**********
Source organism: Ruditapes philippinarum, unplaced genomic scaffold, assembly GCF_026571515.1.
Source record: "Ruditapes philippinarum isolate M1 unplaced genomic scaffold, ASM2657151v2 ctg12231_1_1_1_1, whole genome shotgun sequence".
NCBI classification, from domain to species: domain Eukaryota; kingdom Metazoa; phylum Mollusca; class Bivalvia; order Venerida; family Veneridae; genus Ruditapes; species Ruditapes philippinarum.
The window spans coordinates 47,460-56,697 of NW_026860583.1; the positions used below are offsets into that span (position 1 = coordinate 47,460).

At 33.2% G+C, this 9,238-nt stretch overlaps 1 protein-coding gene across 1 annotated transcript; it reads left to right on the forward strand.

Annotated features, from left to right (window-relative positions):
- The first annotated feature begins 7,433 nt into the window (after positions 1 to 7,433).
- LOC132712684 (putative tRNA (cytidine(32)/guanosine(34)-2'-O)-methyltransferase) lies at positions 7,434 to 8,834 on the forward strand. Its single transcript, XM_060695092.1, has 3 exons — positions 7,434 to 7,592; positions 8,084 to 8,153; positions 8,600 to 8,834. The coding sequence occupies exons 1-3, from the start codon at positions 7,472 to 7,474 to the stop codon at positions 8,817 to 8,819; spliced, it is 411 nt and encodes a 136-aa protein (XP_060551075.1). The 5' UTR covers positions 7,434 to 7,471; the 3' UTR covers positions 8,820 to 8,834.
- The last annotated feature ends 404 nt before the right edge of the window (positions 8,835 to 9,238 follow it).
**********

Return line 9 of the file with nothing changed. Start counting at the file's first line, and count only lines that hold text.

- The last annotated feature ends 404 nt before the right edge of the window (positions 8,835 to 9,238 follow it).